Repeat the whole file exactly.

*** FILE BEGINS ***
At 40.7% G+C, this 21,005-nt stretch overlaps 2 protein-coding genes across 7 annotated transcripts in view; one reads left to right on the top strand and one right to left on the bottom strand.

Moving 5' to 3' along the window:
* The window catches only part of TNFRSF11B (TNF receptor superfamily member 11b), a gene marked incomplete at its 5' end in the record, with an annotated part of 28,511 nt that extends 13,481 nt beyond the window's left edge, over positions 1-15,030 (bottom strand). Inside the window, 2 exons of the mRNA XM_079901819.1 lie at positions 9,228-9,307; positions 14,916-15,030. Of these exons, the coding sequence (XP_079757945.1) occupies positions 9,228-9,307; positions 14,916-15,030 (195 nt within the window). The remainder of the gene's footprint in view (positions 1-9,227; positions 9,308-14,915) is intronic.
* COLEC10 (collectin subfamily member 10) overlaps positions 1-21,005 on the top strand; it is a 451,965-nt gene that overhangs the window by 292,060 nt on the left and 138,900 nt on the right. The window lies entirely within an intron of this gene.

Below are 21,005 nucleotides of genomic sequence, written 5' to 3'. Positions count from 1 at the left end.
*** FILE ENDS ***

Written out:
At 40.7% G+C, this 21,005-nt stretch overlaps 2 protein-coding genes across 7 annotated transcripts in view; one reads left to right on the top strand and one right to left on the bottom strand.

Moving 5' to 3' along the window:
* The window catches only part of TNFRSF11B (TNF receptor superfamily member 11b), a gene marked incomplete at its 5' end in the record, with an annotated part of 28,511 nt that extends 13,481 nt beyond the window's left edge, over positions 1-15,030 (bottom strand). Inside the window, 2 exons of the mRNA XM_079901819.1 lie at positions 9,228-9,307; positions 14,916-15,030. Of these exons, the coding sequence (XP_079757945.1) occupies positions 9,228-9,307; positions 14,916-15,030 (195 nt within the window). The remainder of the gene's footprint in view (positions 1-9,227; positions 9,308-14,915) is intronic.
* COLEC10 (collectin subfamily member 10) overlaps positions 1-21,005 on the top strand; it is a 451,965-nt gene that overhangs the window by 292,060 nt on the left and 138,900 nt on the right. The window lies entirely within an intron of this gene.

Below are 21,005 nucleotides of genomic sequence, written 5' to 3'. Positions count from 1 at the left end.